Astonishing blatant copyright infringement - well done for making this story go viral - Can't see Cook's (Crooks more like) Source surviving this and frankly, good riddance to them.
|Date:||November 7th, 2010 02:02 pm (UTC)|| |
Plagiarism in Our Time
Pompous, arrogant, self-righteous - as well as a plagiarist. An extraordinary woman. What other qualities does Judith Griggs have that we can consider?
|Date:||November 7th, 2010 06:54 pm (UTC)|| |
Re: Plagiarism in Our Time
So glad you asked! She's also pompous, ill-educated, and doesn't seem to get along with anyone:
(As far as the people who found these links are able to determine, this IS the same Judith Griggs. Sunderland, Mass. has a population of less than 4,000 people, so it seems too improbable that it wouldn't be.)
|Date:||November 7th, 2010 09:41 pm (UTC)|| |
A little confused
I am not trying to be rude, just a little confused. How was there copyright infringement? I thought she put your name on the article? Isn't that siting the source? Also I was wondering how you copyrighted it, I was curious over specification of use, but I couldn't find it.
|Date:||November 7th, 2010 11:16 pm (UTC)|| |
Re: A little confused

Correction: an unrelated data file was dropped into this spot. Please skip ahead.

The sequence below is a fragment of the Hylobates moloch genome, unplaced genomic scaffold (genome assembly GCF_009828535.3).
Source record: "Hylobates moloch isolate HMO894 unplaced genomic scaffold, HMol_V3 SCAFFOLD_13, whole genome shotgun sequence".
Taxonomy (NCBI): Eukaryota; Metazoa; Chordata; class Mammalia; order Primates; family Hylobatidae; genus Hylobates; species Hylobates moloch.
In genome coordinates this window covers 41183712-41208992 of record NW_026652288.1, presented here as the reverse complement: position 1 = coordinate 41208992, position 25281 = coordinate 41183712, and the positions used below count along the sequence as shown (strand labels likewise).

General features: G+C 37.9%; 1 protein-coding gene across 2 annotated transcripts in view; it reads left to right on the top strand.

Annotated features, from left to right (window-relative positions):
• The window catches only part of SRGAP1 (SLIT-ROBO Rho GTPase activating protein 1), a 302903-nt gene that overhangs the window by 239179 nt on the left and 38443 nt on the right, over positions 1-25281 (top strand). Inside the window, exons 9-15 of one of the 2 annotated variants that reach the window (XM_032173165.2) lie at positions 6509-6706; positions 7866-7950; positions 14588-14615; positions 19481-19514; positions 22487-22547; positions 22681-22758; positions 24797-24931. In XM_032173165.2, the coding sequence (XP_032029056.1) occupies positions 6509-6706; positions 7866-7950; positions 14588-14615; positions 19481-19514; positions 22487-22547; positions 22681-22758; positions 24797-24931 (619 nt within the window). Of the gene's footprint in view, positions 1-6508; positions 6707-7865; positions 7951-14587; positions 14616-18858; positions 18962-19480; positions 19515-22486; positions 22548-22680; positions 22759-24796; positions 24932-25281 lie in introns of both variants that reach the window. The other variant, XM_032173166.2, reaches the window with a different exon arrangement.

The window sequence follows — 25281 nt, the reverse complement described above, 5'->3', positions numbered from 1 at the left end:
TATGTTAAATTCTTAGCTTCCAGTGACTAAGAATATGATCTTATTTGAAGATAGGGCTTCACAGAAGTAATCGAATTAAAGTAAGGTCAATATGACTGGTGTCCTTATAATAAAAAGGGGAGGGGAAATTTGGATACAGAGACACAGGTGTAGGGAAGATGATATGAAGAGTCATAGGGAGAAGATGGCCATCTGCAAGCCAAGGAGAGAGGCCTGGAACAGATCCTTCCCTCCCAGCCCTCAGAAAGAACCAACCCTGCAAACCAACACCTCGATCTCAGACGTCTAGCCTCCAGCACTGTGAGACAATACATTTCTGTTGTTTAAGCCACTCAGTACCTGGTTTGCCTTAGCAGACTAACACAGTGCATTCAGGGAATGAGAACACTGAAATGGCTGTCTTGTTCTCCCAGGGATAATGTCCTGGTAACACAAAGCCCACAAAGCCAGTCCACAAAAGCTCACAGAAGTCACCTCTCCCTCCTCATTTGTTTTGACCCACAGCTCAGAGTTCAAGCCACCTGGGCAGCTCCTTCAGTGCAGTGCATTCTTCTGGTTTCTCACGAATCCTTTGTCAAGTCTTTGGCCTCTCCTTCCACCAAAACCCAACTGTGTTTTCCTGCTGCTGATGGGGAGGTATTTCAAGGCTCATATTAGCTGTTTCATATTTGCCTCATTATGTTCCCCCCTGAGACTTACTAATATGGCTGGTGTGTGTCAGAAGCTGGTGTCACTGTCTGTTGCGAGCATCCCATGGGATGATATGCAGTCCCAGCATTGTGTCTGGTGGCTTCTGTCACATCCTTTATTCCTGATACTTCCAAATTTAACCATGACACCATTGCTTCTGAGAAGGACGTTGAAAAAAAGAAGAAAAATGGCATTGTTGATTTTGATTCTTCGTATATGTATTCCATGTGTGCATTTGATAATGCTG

It's copyright infringement because Griggs used Monica's article without permission. Plagiarism is when you use someone else's work without attributing it to them.
And copyright happens automatically, the moment you create a work.
I'm really glad that you kicked up a fuss about this. The woman is clearly someone who has her head in the clouds. Theft is wrong plain and simple.
|Date:||November 8th, 2010 10:12 am (UTC)|| |
you are too kind
¿Head in the clouds? This woman appears to be no more than a common thief. Head in the clouds describes well meaninged absent mindedness, not deliberate malice. It is sad that all too often the talentless live a parasitic life sucking the sap from the talented, or socking it to the talented sap? whatever
|Date:||November 8th, 2010 09:38 am (UTC)|| |
But Honestly, Monica (The Song)
Hmmmm, that title kind of sounds like I'm riffing on Space Balls.
At any rate, I just recently started reading about this whole debacle, and on a boring lunch break from work decided to try to whip up a quick song based on the email and initial fb post.
I had fun trying to write it, hope you at the very least find it amusing! :)
|Date:||November 9th, 2010 10:30 pm (UTC)|| |